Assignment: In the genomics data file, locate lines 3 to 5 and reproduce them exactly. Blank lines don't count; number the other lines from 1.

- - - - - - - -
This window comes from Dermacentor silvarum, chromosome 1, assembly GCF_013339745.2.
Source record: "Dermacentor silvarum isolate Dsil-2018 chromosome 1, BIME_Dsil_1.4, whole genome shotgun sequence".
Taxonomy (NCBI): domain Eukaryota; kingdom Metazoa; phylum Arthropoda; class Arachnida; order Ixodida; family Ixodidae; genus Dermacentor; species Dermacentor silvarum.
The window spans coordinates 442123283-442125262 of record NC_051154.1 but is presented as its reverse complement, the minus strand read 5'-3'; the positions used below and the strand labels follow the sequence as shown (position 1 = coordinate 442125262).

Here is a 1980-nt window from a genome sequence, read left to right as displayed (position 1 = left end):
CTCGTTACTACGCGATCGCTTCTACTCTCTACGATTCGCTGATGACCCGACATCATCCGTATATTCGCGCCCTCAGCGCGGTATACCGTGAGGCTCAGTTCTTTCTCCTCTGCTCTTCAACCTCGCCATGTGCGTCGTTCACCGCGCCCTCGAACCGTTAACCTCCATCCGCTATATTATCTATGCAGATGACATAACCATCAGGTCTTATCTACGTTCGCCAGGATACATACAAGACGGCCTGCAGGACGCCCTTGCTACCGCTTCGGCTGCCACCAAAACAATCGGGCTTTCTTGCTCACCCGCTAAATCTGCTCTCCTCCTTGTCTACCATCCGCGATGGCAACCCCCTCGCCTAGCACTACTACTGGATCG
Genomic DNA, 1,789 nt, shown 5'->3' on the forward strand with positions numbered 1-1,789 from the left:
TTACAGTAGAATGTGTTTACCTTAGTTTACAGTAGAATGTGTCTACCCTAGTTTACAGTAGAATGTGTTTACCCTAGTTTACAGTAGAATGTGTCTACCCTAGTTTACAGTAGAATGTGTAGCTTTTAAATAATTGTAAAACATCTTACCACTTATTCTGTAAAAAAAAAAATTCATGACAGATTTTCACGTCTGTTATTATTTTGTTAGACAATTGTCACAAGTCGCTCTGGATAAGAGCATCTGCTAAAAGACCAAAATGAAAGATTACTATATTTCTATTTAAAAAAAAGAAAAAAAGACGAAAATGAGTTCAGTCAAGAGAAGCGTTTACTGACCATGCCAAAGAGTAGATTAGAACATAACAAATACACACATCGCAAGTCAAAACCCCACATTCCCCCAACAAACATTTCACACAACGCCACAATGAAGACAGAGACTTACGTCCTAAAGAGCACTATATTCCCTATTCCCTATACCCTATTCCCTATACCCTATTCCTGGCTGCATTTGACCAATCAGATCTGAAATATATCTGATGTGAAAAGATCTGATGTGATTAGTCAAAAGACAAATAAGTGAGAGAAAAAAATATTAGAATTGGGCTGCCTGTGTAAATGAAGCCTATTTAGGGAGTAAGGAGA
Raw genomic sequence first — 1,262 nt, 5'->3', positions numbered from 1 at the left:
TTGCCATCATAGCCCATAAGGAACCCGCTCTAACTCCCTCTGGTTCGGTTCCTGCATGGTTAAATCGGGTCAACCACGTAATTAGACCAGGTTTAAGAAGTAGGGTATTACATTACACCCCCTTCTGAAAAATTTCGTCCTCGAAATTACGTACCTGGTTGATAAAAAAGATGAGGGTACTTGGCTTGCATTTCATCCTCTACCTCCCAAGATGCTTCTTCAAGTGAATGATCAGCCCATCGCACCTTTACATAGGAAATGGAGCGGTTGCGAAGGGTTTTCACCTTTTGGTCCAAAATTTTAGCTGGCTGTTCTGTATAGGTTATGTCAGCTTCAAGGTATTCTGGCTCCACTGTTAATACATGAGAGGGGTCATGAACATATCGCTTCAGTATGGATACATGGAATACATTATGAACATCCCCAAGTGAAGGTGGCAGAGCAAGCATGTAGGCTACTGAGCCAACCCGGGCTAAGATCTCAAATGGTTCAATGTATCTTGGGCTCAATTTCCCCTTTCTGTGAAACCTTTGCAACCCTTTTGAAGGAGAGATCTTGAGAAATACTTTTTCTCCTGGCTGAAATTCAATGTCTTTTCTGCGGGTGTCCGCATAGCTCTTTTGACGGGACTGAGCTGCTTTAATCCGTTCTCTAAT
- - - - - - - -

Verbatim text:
Taxonomy (NCBI): domain Eukaryota; kingdom Metazoa; phylum Arthropoda; class Arachnida; order Ixodida; family Ixodidae; genus Dermacentor; species Dermacentor silvarum.
The window spans coordinates 442123283-442125262 of record NC_051154.1 but is presented as its reverse complement, the minus strand read 5'-3'; the positions used below and the strand labels follow the sequence as shown (position 1 = coordinate 442125262).

Here is a 1980-nt window from a genome sequence, read left to right as displayed (position 1 = left end):